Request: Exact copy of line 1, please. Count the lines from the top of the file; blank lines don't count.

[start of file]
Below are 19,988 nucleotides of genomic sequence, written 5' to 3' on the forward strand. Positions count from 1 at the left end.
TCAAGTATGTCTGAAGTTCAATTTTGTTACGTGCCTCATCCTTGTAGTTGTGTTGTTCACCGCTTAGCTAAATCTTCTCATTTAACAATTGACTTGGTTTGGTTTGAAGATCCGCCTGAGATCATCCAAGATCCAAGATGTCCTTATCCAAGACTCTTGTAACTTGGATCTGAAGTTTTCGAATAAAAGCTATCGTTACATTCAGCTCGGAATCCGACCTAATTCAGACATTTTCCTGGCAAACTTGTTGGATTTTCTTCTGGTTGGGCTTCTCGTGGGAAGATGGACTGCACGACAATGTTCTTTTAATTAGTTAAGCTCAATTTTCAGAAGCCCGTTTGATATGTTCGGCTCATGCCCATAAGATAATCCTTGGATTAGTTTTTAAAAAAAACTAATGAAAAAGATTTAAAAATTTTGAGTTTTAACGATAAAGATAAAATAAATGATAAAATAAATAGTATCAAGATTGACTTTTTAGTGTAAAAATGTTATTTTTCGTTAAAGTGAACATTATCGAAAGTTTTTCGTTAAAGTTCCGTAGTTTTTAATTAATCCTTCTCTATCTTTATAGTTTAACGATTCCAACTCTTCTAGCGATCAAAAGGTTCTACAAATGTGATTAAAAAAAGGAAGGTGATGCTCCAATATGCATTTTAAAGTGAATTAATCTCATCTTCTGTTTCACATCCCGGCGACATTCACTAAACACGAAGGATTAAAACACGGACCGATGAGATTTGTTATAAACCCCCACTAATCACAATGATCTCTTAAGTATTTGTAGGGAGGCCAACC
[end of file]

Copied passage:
Below are 19,988 nucleotides of genomic sequence, written 5' to 3' on the forward strand. Positions count from 1 at the left end.